As I have embarked on this journey of all things beauty, it boggles my mind as to how enraptured I've become with tutorials, blogs, reviews, and hauls. When, literally, only a year or so ago I seemed to get by with just a couple of Smashbox trios and a Colorstay quartet. I couldn't understand why they wouldn't stay for more than a few hours (thanks UDPP et al.). Now, I am completely and utterly enthralled. The funny bit is that I worked in the fashion/make-up industry for a good decade and had the stuff shellacked on my face nearly every day, yet I couldn't begin to tell you how to reproduce those looks...until now...well, still trying to learn through all of the gurus.
I am reminded of a Victorianish french term called the flaneur. I feel a bit like the flaneur as I stroll the department stores, MAC counters, and drugstores. The sheer enormity of products, colors, and items on display can leave me wanting, tempting, and wishing I had a blackberry to look up a Make-up Alley review and make purchases.
Here is a very high brow description of the flaneur:
"Flâneur" is a word understood intuitively by the French to mean "stroller, idler, walker." He has been portrayed in the past as a well-dressed man, strolling leisurely through the Parisian arcades of the nineteenth century--a shopper with no intention to buy, an intellectual parasite of the arcade. Traditionally the traits that mark the flâneur are wealth, education, and idleness. He strolls to pass the time that his wealth affords him, treating the people who pass and the objects he sees as texts for his own pleasure. An anonymous face in the multitude, the flâneur is free to probe his surroundings for clues and hints that may go unnoticed by the others.
As a member of the crowd that populates the streets, the flâneur participates physically in the text that he observes while performing a transient and aloof autonomy with a "cool but curious eye" that studies the constantly changing spectacle that parades before him (Rignall 112). As an observer, the flâneur exists as both "active and intellectual" (Burton 1). As a literary device, one may understand him as a narrator who is fluent in the hieroglyphic vocabulary of visual culture. When he assumes the form of narrator, he plays both protagonist and audience--like a commentator who stands outside of the action, of whom only the reader is aware, "float[ing] freely in the present tense" (Mellencamp 60).
The flâneur has no specific relationship with any individual, yet he establishes a temporary, yet deeply empathetic and intimate relationship with all that he sees--an intimacy bordering on the conjugal--writing a bit of himself into the margins of the text in which he is immersed, a text devised by selective disjunction.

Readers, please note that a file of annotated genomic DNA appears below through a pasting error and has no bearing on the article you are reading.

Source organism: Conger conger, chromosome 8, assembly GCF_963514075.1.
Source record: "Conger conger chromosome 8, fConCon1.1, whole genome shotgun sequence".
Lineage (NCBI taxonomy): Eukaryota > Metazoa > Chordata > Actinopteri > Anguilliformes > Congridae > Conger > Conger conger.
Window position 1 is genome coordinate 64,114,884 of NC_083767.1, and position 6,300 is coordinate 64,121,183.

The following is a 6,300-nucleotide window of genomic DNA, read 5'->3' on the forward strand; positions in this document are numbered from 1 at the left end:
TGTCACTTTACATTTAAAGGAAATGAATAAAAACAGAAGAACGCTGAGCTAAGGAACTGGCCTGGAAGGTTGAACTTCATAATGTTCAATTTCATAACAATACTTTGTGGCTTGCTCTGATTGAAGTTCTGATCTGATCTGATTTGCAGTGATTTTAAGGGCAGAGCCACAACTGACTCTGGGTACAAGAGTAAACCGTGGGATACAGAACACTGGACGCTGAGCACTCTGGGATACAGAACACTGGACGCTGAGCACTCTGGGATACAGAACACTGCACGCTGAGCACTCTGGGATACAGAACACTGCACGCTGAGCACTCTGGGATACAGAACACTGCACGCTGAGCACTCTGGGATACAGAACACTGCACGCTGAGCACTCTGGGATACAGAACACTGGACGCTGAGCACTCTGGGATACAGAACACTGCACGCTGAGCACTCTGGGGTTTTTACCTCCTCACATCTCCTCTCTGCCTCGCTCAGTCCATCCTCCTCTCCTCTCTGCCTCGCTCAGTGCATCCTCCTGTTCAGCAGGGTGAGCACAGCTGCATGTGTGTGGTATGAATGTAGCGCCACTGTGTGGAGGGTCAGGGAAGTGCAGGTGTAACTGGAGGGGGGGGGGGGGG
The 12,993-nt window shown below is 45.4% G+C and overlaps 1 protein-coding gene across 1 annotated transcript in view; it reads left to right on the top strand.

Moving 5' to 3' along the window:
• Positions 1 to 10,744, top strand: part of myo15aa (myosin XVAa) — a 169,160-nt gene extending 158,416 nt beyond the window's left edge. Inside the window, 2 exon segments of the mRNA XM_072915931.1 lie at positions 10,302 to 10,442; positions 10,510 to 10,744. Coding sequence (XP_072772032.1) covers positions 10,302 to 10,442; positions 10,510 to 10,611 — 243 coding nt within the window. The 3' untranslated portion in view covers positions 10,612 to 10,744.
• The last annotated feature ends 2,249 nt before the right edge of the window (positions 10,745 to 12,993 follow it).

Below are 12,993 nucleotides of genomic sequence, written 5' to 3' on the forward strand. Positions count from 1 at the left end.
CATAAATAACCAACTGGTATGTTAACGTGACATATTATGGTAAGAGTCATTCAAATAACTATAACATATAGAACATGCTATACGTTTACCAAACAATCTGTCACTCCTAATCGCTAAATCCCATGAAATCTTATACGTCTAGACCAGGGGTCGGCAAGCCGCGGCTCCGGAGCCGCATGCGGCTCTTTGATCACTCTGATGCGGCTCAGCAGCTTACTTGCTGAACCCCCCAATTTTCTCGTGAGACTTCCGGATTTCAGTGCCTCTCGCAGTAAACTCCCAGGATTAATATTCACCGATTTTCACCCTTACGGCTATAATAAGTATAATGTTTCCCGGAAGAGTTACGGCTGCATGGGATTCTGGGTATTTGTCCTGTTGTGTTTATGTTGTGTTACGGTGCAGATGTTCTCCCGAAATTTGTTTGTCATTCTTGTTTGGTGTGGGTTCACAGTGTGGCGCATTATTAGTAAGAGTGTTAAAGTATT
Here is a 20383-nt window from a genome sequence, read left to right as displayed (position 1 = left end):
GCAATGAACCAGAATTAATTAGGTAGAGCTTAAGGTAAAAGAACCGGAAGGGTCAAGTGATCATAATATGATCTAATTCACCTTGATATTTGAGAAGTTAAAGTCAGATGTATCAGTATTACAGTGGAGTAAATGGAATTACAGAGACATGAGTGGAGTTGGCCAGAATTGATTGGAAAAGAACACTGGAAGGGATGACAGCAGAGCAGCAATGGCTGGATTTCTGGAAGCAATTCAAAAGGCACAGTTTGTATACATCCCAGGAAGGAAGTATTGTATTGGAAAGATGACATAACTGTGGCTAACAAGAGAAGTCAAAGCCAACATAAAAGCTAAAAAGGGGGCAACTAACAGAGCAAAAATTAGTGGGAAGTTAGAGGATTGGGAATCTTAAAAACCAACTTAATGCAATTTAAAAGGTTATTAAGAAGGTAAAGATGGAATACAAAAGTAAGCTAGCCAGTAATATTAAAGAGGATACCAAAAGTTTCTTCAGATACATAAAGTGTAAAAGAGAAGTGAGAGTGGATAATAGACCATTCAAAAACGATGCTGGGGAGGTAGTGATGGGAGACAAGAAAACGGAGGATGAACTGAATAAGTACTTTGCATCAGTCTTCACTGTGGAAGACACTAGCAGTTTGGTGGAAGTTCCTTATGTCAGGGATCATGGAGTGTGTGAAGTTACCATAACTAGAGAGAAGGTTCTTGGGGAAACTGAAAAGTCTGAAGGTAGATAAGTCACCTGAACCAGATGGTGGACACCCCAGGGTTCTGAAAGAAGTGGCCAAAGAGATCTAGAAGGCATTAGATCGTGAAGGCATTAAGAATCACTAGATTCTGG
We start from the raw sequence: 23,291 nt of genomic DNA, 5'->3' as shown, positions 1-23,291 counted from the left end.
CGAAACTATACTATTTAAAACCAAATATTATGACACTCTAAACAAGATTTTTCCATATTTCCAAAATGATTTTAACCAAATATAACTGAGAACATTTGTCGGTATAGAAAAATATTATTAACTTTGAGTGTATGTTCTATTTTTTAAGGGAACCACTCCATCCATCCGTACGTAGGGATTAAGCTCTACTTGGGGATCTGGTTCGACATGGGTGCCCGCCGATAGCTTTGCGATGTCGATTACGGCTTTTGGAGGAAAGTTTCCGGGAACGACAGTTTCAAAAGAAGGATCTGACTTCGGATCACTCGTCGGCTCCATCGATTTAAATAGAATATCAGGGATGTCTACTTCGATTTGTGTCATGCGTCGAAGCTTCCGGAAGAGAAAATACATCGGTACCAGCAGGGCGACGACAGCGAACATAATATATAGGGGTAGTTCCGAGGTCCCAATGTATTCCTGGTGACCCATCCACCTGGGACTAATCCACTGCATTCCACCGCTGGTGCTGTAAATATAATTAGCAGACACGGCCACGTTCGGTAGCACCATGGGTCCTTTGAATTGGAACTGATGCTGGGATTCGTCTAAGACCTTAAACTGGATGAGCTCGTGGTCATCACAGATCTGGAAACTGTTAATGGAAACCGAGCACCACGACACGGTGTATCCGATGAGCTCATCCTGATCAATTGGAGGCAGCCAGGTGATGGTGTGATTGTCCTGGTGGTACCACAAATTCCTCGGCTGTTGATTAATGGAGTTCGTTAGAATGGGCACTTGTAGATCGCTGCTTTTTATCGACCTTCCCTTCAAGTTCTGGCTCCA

Walter Benjamin posits in his description of the flâneur that "Empathy is the nature of the intoxication to which the flâneur abandons himself in the crowd. He . . . enjoys the incomparable privilege of being himself and someone else as he sees fit. Like a roving soul in search of a body, he enters another person whenever he wishes" (Baudelaire 55). In this way the flâneur parasite, dragging the crowd for intellectual food--or material for his latest novel (Ponikwer 139-140). In so doing, he wanders through a wonderland of his own construction, imposing himself upon a shop window here, a vagrant here, and an advertisement here. He flows like thought through his physical surroundings, walking in a meditative trance, (Lopate 88), gazing into the passing scene as others have gazed into campfires, yet "remain[ing] alert and vigilant" all the while (Missac 61) .
The flâneur is the link between routine perambulation, in which a person is only half-awake, making his way from point A to point B, and the moments of chiasmic epiphany that one reads of in Wordsworth or Joyce. Like Poe’s narrators, he is acutely aware, a potent intellectual force of keen observation--a detective without a lead. If he were cast a character in the "drama of the world," he would be its consciousness.
The rest of the article can be found here: http://http//www.thelemming.com/lemming/dissertation-web/home/flaneur.html
If we take this lens and turn the gaze on on the youtubers, blogs, and ourselves, I think there might be an interesting relationship to be explored. Not every aspect of the flaneur can be equally transposed, but I believe a kinship becomes established though I would err more on the positive aspects of the flaneur. We are not all "educated," "well off," or "intellectuals." I realize that I'm getting awfully Lit Crit here, but I'd be interested in what you think on the subject.
Do we become flaneur like at times? If so, when and how?